On the Bookshelf...

The Miseducation of Evie Epworth

Matson Taylor

It is the summer of 1962 and sixteen-year-old Evie Epworth stands on the cusp of womanhood. But what kind of a woman will she be? Up until now, Evie’s life has been nothing special: a patchwork of school, Guides, cows, lost mothers, lacrosse and village fetes. But, inspired by her idols (Charlotte Brontë, Shirley MacLaine, the Queen), she dreams of a world far away from rural East Yorkshire, a world of glamour lived under the bright lights of London (or Leeds). Standing in the way of these dreams, though, is Christine, Evie’s soon-to-be stepmother, a manipulative and money-grubbing schemer who is lining Evie up for a life of shampoo-and-set drudgery at the stinky local salon. Luckily Evie is not alone. With the help of a few friends, and the wise counsel of the two Adam Faith posters on her bedroom wall (‘brooding Adam’ and ‘sophisticated Adam’), Evie comes up with a plan to rescue her future from Christine’s pink and over-perfumed clutches. She will need a little luck, a dash of charm and a big dollop of Yorkshire magic if she is to succeed, but in the process she may just discover who exactly it is she is meant to be.

I love it when you're surprised with a book. I didn't know what to expect from The Miseducation of Evie Epworth when I first picked it up. I didn't have high expectations, but when I started reading, I couldn't stop. Not only that, but I could be found in the corner, reading closely, laughing out loud at some of the antics that Evie and her family got up to. The beginning was so good I read it in a single sitting. If ever a book could make you laugh and cry at the same time, it's this one. Well done Matson.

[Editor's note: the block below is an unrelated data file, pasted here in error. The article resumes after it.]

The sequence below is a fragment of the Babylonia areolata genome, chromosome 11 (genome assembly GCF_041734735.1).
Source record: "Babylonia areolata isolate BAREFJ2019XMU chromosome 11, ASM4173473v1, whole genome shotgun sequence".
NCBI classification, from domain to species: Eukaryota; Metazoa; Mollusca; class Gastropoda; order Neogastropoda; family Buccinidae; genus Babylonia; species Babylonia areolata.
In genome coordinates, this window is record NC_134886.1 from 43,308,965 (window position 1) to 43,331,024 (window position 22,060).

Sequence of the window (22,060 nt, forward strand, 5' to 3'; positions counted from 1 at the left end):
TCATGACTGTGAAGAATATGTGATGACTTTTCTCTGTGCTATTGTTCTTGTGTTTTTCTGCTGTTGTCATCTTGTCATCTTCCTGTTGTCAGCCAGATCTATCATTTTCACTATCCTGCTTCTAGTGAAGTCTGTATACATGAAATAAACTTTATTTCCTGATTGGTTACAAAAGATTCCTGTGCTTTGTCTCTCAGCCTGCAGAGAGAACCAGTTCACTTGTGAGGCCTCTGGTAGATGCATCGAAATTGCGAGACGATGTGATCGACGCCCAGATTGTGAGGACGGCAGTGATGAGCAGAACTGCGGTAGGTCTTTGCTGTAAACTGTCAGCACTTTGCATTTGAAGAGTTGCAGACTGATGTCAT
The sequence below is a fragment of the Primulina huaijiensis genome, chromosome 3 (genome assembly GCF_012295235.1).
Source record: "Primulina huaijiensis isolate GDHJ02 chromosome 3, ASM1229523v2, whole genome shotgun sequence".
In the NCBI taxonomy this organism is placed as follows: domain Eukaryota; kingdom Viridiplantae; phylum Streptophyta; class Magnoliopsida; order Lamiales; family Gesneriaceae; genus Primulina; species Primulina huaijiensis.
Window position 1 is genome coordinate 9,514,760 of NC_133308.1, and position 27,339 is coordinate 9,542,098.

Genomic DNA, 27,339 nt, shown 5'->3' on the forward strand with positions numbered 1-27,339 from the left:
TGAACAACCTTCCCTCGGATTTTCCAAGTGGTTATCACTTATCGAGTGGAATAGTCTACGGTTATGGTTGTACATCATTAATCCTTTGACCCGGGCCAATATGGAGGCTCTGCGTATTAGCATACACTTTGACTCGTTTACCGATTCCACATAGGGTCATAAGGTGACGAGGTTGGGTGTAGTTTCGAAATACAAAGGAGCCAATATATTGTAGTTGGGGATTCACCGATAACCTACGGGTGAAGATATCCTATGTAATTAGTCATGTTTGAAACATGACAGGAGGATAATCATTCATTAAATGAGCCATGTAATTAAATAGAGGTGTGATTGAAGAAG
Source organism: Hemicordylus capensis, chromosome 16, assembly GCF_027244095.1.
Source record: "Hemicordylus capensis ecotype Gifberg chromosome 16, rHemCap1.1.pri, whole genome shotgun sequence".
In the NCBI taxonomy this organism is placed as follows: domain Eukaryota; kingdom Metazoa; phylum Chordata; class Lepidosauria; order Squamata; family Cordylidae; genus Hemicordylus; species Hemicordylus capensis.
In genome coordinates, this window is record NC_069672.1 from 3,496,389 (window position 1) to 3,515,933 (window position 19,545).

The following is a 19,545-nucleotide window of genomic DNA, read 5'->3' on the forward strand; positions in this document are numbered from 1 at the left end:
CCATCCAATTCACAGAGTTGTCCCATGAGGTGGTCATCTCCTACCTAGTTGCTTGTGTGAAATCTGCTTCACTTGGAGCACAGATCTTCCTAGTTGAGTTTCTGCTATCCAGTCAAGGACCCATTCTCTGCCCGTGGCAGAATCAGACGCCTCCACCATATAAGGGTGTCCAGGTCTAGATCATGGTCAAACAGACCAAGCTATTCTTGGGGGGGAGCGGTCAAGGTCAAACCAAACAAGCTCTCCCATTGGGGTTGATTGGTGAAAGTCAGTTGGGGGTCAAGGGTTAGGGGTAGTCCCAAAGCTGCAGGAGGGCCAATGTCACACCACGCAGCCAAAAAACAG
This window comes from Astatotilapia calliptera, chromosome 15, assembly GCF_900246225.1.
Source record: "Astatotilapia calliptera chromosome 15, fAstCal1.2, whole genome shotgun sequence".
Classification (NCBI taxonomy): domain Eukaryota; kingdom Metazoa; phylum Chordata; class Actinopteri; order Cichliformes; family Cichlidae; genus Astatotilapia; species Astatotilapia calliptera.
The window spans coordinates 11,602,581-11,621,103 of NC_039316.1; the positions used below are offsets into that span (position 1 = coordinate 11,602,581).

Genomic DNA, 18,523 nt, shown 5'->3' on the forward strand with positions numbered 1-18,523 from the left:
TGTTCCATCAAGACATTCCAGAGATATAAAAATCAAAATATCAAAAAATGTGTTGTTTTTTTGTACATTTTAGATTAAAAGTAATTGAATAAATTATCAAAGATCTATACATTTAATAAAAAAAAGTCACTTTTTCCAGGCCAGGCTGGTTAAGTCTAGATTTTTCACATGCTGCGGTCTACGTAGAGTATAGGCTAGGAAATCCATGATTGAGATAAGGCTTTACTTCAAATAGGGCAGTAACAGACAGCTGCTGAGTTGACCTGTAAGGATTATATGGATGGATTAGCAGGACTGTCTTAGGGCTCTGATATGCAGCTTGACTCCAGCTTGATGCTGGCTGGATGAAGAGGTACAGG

The story follows the summer of 1962 through the eyes of sixteen year old Evie Epworth. She lives in rural Yorkshire with her father and 'live in' housekeeper Christine. Now she has to decide what to do now her exams are finished. Her life is very sheltered, confined to a small village. Yet the tales she tells are so brilliant. She hates Christine, a girl not much older than herself who has latched onto her father. It's when the exotic, well for Yorkshire, Caroline comes to pay a visit that the world turns upside down.

I loved this book, the writing flows so easily. It's almost as if the story was being told to you by a chatty friend. The stories are not farfetched, the trip to Beverly to a posh restaurant, you can visualise as if it happened to you. The characters are fantastic, each adding to the storyline. There's no trough in the middle, you ride the wave of Evies life from beginning to end.

Please don't read this book if you're afraid of laughing. You won't get past the first page before you're cracking up. A very high five star read.

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Review by
AJ Steel
September 11, 2023

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